Wednesday, February 18, 2009

Baps: The Breakfast Bread of Scotland

In a recent post on Serious Eats, Ed Levine took one for the team and found us a collection of great sandwiches to be found in Manhattan. Even though I am far from that city, I read Ed's posts (and devour his pictures) with glee. One of his sandwiches was served on a bap, which he'd not heard of before.

Being the seriously geeked-out food-trivia maven that I am, I immediately leapt in to let him know that baps are a type of Scottish roll, traditionally eaten at breakfast (you can eat them at lunch and dinner too - they make nice sandwiches after all).

Elizabeth David's extensive volume English Bread and Yeast Cookery provides a quick discussion of baps. The traditional bap is just a yeasted roll: very plain and simple. Baps can be enhanced with potato, onion and/or herbs to liven them up. The addition of potato is a helpful one in that it keeps breads fresh-tasting.

Today I made a batch of traditional baps. The dough is not kneaded, it's just stirred together and left to rise. This dough makes a dense, finely textured bread. The crumb will be a little moist. It reminded me a little of a bagel, without as much chewiness. All the recipes I read recommended that baps be eaten right after baking. "Older" ones should be heated or toasted to refresh them.

Here's a basic recipe for baps from David's book. I strongly recommend you add this volume to your bread baking collection. It's full of great stories and anecdotes, not to mention a thorough discussion of breads (quick and yeasted) . She also provides a lot of detailed information on bread ovens, baking equipment, yeasts and flours. Sure, you've heard of scones, crumpets and muffins, but what about manchets, barmbracks or coburgs?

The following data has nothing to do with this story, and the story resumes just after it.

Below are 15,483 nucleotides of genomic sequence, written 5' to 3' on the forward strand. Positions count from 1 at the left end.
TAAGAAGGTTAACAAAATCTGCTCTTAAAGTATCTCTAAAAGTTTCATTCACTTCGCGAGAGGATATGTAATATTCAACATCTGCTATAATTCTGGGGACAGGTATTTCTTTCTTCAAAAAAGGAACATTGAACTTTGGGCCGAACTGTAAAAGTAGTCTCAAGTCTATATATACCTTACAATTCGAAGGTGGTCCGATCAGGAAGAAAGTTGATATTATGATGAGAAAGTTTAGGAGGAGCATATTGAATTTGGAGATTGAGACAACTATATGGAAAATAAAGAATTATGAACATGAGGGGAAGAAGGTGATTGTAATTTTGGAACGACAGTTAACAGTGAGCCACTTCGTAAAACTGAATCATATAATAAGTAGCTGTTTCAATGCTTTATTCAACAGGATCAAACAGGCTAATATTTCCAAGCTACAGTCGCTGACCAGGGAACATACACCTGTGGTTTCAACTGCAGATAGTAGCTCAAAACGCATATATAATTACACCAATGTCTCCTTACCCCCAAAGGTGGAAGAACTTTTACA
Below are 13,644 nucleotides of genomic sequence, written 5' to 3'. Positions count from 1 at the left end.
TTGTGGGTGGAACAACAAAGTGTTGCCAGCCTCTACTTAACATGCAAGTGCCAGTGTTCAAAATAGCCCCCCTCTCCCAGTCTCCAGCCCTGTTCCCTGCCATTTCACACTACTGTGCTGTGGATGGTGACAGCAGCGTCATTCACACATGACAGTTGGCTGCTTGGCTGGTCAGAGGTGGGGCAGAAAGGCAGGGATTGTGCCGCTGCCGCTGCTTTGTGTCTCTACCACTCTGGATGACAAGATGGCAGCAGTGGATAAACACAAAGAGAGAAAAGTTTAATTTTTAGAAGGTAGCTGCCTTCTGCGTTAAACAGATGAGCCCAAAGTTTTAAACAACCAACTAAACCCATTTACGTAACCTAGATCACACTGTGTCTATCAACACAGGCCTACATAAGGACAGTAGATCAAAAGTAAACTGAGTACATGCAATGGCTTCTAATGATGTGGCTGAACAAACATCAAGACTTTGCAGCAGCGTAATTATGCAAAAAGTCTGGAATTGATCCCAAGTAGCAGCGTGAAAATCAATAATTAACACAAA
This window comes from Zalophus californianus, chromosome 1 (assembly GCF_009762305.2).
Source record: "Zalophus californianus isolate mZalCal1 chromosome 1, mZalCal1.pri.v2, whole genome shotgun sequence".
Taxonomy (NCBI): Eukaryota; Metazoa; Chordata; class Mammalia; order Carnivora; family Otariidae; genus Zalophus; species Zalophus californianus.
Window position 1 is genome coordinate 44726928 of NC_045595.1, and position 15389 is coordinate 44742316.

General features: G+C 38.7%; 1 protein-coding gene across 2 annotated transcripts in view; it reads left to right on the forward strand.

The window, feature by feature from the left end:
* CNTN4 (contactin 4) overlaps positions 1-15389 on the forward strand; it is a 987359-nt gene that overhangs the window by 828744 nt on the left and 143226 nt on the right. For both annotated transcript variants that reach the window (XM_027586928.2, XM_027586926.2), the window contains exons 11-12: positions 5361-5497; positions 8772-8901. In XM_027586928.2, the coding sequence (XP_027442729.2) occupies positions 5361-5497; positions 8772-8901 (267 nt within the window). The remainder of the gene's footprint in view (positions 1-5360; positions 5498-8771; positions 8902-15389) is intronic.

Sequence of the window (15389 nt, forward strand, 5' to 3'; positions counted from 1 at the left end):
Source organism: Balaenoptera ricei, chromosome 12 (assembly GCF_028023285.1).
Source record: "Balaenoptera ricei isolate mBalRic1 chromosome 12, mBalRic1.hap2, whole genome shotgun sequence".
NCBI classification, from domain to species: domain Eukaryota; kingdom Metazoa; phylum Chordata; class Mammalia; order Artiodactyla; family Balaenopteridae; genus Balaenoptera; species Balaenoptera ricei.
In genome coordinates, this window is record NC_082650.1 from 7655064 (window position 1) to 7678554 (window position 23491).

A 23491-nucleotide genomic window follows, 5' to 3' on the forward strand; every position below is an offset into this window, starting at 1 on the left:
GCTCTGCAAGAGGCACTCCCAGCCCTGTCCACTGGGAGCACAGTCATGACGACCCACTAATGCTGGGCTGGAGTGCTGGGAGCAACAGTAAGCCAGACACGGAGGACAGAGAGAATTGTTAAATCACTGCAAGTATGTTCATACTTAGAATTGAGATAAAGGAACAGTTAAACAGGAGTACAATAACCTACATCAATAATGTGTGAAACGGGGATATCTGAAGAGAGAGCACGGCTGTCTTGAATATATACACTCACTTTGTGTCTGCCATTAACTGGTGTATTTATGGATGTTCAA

Basic Baps
Makes 8-10 baps
  • 2/3 cup water, warm
  • 2/3 cup milk, warm
  • 1 3/4 teaspoons yeast
  • 3 cups flour
  • 2 teaspoons salt
  • extra milk for brushing the bread
  • flour for dusting
Mix together water, milk and yeast.

Put the flour and salt in a large bowl. Stir in the liquids. Stir until the dough until it is well mixed. If the dough is too stiff, add extra milk to loosen it up (it should be doughy, but not solid). Cover the bowl and let the dough rise for 1 1/2 - 2 hours. It will not double in size.

Heat your oven to 425 degrees.

Dump the dough onto a floured counter and the cut it into 8 to 10 equal pieces. Form them into an oval, flattish roll. Place them on a baking sheet. Cover with plastic and let them rest for 30 minutes.

Brush each bap with milk and then dust them with flour. Poke your thumb into the center of each bap to make an indentation. Bake them for about 15 minutes, until light gold (they will stay fairly pale).


Tina said...

It was nice meeting you, too! You have so many wonderful recipes on your site! I love it! :)

Sunday Cook said...

Thanks! Gotta a lot of posting to do after last night. :-)

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